Publisher’s Corner: May 2017

Publisher's Corner: May 2017

Welcome to Spring, When Everything Old is New Again!
by Maxine Carter-Lome

Welcome to the premier issue of our new logo redesign. We could not be happier to share the graphic evolution of our look and brand. I am reminded of the Loggins & Messina song lyric, “Same old wine in a brand new bottle.” Our mission and editorial focus remains the same, but with our new design and logo artwork, we look to graphically present a more contemporary interpretation of the antique and collectibles market, and the readers and advertisers we represent – both in print and online.

Our new design look is not the only change in this issue. I am pleased to call your attention our new Collector Clubs Directory, which will run monthly in the magazine and can now be found on our website. We work with a lot of collectors who are dedicated, long-time, active members of a collector club. While their interests and passion remains high, they share they are discouraged and despair for the future of their club as they struggle to attract new members. We hope this Directory and the many other regional and national clubs that are out there for almost any and all areas of the collectibles market will inspire you to take your interest to the next level and join a club.

With this May issue we also cross into spring, and a new season of outdoor antique and collectibles shows and flea markets. Here in Sturbridge, MA we prepare for the May Brimfield Shows, which this year takes place May 9-14. See our May Guide to Brimfield inside the magazine, and online. People travel from all over the world to attend Brimfield as a dealer, vendor, or attendee, and use the opportunity of a road trip to stop at antique shops, living history museums, and historic homes and gardens along the way. To round out your next road trip check out our Events Calendar and Shop Finder Directory, both in the magazine and on our website. You’ll find information on upcoming shows and auctions, and hopefully we can introduce you to a few new antique shops that will make the stop worthwhile.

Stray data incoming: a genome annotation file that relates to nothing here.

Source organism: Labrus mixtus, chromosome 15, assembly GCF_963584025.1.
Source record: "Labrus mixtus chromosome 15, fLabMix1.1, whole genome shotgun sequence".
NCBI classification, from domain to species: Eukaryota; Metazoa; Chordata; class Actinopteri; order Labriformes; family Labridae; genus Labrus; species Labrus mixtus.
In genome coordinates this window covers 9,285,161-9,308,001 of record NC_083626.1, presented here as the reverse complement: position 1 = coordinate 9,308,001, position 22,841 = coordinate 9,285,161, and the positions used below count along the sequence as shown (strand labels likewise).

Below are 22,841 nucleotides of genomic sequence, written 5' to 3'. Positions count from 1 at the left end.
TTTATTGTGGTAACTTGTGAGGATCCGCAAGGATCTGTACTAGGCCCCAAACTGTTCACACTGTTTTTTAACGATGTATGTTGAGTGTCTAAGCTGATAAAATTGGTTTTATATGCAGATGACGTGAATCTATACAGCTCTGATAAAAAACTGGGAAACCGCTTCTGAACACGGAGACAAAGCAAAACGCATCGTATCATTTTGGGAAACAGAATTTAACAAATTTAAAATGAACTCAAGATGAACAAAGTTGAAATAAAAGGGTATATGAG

May is also the month we prepare to enjoy our gardens for the summer season so what better topic this month than historic gardens and garden collectibles, which includes such items as garden tools, ornaments, statues, seeds, catalogs, outdoor furniture, sprinklers, flower pots, wind chimes, and other lawn and garden adornments and accessories. This collectibles category in particular enjoys a highly creative upcycle market. Pages on Etsy and Pinterest are dedicated to old and vintage items-from silverware to furniture, old tools, and china-repurposed to create new planters, garden ornaments, and outdoor décor. We hope they inspire you to look at something old in a new light at your next show or antique excursion.

Historic gardens are an inspiration not only for their design and floral beauty but for the stories they tell, which are reflected in their living collections and horticultural history. In this issue, we take a look at six historic house gardens and share information about their evolution, restorations, and collections.

A number of the earliest historic house gardens that we profile were designed to be both a botanical showpiece and a self-sustaining source of food for the estate. For Thomas Jefferson, the gardens at Monticello, his home near Charlottesville, Virginia, was also an experimental laboratory of sorts. Jefferson was known for his horticultural experiments and meticulous record-keeping, documenting nearly six decades of horticultural triumphs and failures in his Garden Book, a diary he maintained from 1766 to 1824.

On the other end of the spectrum you have America’s oldest landscaped gardens at Middleton Place in Charleston, South Carolina, dubbed “the most important and most interesting garden in America.” The 65-acre gardens at Middleton Place, started in 1741, reflect Henry Middleton’s emulation in America of the grand, classic style gardens that were en vogue in Europe and England into the early part of the 18th century based on the principles of André Le Nôtre, the master of classical garden design who laid out the gardens at Vaux-le-Vicomte and the Palace of Versailles.

Franklyn Delano Roosevelt’s gardens at his home Springwood in Hyde Park, NY, helped shape his values, his sense of identity, and his deep connection to his Hudson Valley home, as well as to inform the environmental, agricultural, and social ideals that he fostered in the programs of his Presidency. Miss Florence Griswold’s gardens in Olde Lyme, CT inspired an American art movement and played a role in The Garden Movement during the Progressive Era at the turn of the 20th century.

More than just beautiful and bucolic, these were influential gardens that represent design and horticultural feats that helped to shape our vernacular landscapes. Whether you view them as horticultural labs, living collections, or just beautiful by design, make the time to stop and smell the flowers the next time you’re in their town. It’s the trip – not just the destination.

Publisher’s Corner: May 2017